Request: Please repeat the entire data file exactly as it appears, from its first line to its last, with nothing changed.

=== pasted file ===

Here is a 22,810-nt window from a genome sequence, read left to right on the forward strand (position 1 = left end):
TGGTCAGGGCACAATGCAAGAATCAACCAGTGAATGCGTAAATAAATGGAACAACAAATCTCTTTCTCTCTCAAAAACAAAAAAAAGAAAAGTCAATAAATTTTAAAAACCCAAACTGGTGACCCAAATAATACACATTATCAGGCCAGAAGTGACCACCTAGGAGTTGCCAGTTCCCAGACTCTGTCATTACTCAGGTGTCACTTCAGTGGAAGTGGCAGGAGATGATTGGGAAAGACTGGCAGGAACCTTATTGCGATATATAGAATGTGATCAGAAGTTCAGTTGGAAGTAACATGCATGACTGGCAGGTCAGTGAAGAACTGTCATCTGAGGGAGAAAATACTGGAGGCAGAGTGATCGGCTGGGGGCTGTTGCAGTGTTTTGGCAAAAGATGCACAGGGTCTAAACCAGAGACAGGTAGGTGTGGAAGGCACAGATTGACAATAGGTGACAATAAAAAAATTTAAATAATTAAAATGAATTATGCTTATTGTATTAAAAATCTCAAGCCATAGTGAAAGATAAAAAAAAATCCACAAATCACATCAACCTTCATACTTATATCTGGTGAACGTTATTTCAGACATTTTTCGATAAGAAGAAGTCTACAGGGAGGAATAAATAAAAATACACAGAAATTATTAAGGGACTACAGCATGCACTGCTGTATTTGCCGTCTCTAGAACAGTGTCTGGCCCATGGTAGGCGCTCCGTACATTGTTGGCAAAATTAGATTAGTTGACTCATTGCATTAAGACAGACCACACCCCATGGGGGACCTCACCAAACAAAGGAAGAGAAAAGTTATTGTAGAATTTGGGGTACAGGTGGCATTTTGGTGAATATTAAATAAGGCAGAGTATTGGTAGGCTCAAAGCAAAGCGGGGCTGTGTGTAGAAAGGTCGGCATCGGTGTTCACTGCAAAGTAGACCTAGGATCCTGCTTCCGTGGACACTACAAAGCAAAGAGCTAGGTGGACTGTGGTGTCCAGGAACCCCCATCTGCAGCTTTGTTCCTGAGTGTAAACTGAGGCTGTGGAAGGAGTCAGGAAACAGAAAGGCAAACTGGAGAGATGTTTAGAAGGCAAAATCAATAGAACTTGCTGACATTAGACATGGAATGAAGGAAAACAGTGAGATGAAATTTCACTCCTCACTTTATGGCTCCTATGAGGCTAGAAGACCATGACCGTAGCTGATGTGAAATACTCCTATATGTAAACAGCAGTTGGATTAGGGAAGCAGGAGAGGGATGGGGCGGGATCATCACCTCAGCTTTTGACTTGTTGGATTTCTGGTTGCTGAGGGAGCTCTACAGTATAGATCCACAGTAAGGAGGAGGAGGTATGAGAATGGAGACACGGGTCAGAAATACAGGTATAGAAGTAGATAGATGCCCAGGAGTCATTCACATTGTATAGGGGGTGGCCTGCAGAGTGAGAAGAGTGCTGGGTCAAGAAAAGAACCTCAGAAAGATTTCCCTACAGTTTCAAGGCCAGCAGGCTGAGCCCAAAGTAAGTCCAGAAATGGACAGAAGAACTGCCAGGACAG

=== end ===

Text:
Here is a 22,810-nt window from a genome sequence, read left to right on the forward strand (position 1 = left end):
TGGTCAGGGCACAATGCAAGAATCAACCAGTGAATGCGTAAATAAATGGAACAACAAATCTCTTTCTCTCTCAAAAACAAAAAAAAGAAAAGTCAATAAATTTTAAAAACCCAAACTGGTGACCCAAATAATACACATTATCAGGCCAGAAGTGACCACCTAGGAGTTGCCAGTTCCCAGACTCTGTCATTACTCAGGTGTCACTTCAGTGGAAGTGGCAGGAGATGATTGGGAAAGACTGGCAGGAACCTTATTGCGATATATAGAATGTGATCAGAAGTTCAGTTGGAAGTAACATGCATGACTGGCAGGTCAGTGAAGAACTGTCATCTGAGGGAGAAAATACTGGAGGCAGAGTGATCGGCTGGGGGCTGTTGCAGTGTTTTGGCAAAAGATGCACAGGGTCTAAACCAGAGACAGGTAGGTGTGGAAGGCACAGATTGACAATAGGTGACAATAAAAAAATTTAAATAATTAAAATGAATTATGCTTATTGTATTAAAAATCTCAAGCCATAGTGAAAGATAAAAAAAAATCCACAAATCACATCAACCTTCATACTTATATCTGGTGAACGTTATTTCAGACATTTTTCGATAAGAAGAAGTCTACAGGGAGGAATAAATAAAAATACACAGAAATTATTAAGGGACTACAGCATGCACTGCTGTATTTGCCGTCTCTAGAACAGTGTCTGGCCCATGGTAGGCGCTCCGTACATTGTTGGCAAAATTAGATTAGTTGACTCATTGCATTAAGACAGACCACACCCCATGGGGGACCTCACCAAACAAAGGAAGAGAAAAGTTATTGTAGAATTTGGGGTACAGGTGGCATTTTGGTGAATATTAAATAAGGCAGAGTATTGGTAGGCTCAAAGCAAAGCGGGGCTGTGTGTAGAAAGGTCGGCATCGGTGTTCACTGCAAAGTAGACCTAGGATCCTGCTTCCGTGGACACTACAAAGCAAAGAGCTAGGTGGACTGTGGTGTCCAGGAACCCCCATCTGCAGCTTTGTTCCTGAGTGTAAACTGAGGCTGTGGAAGGAGTCAGGAAACAGAAAGGCAAACTGGAGAGATGTTTAGAAGGCAAAATCAATAGAACTTGCTGACATTAGACATGGAATGAAGGAAAACAGTGAGATGAAATTTCACTCCTCACTTTATGGCTCCTATGAGGCTAGAAGACCATGACCGTAGCTGATGTGAAATACTCCTATATGTAAACAGCAGTTGGATTAGGGAAGCAGGAGAGGGATGGGGCGGGATCATCACCTCAGCTTTTGACTTGTTGGATTTCTGGTTGCTGAGGGAGCTCTACAGTATAGATCCACAGTAAGGAGGAGGAGGTATGAGAATGGAGACACGGGTCAGAAATACAGGTATAGAAGTAGATAGATGCCCAGGAGTCATTCACATTGTATAGGGGGTGGCCTGCAGAGTGAGAAGAGTGCTGGGTCAAGAAAAGAACCTCAGAAAGATTTCCCTACAGTTTCAAGGCCAGCAGGCTGAGCCCAAAGTAAGTCCAGAAATGGACAGAAGAACTGCCAGGACAG